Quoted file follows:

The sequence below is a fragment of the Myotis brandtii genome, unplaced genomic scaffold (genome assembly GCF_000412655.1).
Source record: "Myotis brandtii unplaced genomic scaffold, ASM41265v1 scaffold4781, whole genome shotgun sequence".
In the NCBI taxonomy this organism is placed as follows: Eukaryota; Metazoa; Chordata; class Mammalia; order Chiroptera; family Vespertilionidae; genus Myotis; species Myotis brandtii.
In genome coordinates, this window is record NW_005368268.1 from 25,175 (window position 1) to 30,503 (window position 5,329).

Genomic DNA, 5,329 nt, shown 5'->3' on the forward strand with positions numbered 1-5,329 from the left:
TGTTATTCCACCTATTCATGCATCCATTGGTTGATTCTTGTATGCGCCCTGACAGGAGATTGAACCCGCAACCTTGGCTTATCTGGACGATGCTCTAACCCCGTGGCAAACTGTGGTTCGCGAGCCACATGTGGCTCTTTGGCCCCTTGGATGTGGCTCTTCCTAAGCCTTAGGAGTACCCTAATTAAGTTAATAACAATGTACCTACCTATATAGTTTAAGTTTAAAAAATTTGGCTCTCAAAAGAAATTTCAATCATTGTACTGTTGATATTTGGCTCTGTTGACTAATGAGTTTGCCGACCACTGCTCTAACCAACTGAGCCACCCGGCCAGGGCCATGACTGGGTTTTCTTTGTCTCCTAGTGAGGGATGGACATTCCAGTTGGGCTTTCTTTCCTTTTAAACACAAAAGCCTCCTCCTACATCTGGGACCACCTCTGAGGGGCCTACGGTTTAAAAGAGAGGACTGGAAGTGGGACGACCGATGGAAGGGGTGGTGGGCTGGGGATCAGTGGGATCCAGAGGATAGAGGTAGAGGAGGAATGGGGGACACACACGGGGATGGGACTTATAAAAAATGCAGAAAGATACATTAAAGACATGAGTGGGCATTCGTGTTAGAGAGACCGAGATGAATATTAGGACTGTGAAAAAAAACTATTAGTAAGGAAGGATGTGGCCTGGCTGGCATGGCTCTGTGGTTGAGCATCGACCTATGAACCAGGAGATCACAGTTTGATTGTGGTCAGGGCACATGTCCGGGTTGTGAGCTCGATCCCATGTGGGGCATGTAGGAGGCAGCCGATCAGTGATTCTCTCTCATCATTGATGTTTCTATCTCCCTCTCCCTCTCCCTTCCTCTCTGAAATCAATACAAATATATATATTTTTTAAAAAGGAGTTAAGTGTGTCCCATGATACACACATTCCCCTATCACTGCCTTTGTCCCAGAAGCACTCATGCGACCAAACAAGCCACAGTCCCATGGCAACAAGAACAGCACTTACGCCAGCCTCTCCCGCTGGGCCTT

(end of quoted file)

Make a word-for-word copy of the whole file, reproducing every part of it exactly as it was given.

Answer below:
The sequence below is a fragment of the Myotis brandtii genome, unplaced genomic scaffold (genome assembly GCF_000412655.1).
Source record: "Myotis brandtii unplaced genomic scaffold, ASM41265v1 scaffold4781, whole genome shotgun sequence".
In the NCBI taxonomy this organism is placed as follows: Eukaryota; Metazoa; Chordata; class Mammalia; order Chiroptera; family Vespertilionidae; genus Myotis; species Myotis brandtii.
In genome coordinates, this window is record NW_005368268.1 from 25,175 (window position 1) to 30,503 (window position 5,329).

Genomic DNA, 5,329 nt, shown 5'->3' on the forward strand with positions numbered 1-5,329 from the left:
TGTTATTCCACCTATTCATGCATCCATTGGTTGATTCTTGTATGCGCCCTGACAGGAGATTGAACCCGCAACCTTGGCTTATCTGGACGATGCTCTAACCCCGTGGCAAACTGTGGTTCGCGAGCCACATGTGGCTCTTTGGCCCCTTGGATGTGGCTCTTCCTAAGCCTTAGGAGTACCCTAATTAAGTTAATAACAATGTACCTACCTATATAGTTTAAGTTTAAAAAATTTGGCTCTCAAAAGAAATTTCAATCATTGTACTGTTGATATTTGGCTCTGTTGACTAATGAGTTTGCCGACCACTGCTCTAACCAACTGAGCCACCCGGCCAGGGCCATGACTGGGTTTTCTTTGTCTCCTAGTGAGGGATGGACATTCCAGTTGGGCTTTCTTTCCTTTTAAACACAAAAGCCTCCTCCTACATCTGGGACCACCTCTGAGGGGCCTACGGTTTAAAAGAGAGGACTGGAAGTGGGACGACCGATGGAAGGGGTGGTGGGCTGGGGATCAGTGGGATCCAGAGGATAGAGGTAGAGGAGGAATGGGGGACACACACGGGGATGGGACTTATAAAAAATGCAGAAAGATACATTAAAGACATGAGTGGGCATTCGTGTTAGAGAGACCGAGATGAATATTAGGACTGTGAAAAAAAACTATTAGTAAGGAAGGATGTGGCCTGGCTGGCATGGCTCTGTGGTTGAGCATCGACCTATGAACCAGGAGATCACAGTTTGATTGTGGTCAGGGCACATGTCCGGGTTGTGAGCTCGATCCCATGTGGGGCATGTAGGAGGCAGCCGATCAGTGATTCTCTCTCATCATTGATGTTTCTATCTCCCTCTCCCTCTCCCTTCCTCTCTGAAATCAATACAAATATATATATTTTTTAAAAAGGAGTTAAGTGTGTCCCATGATACACACATTCCCCTATCACTGCCTTTGTCCCAGAAGCACTCATGCGACCAAACAAGCCACAGTCCCATGGCAACAAGAACAGCACTTACGCCAGCCTCTCCCGCTGGGCCTT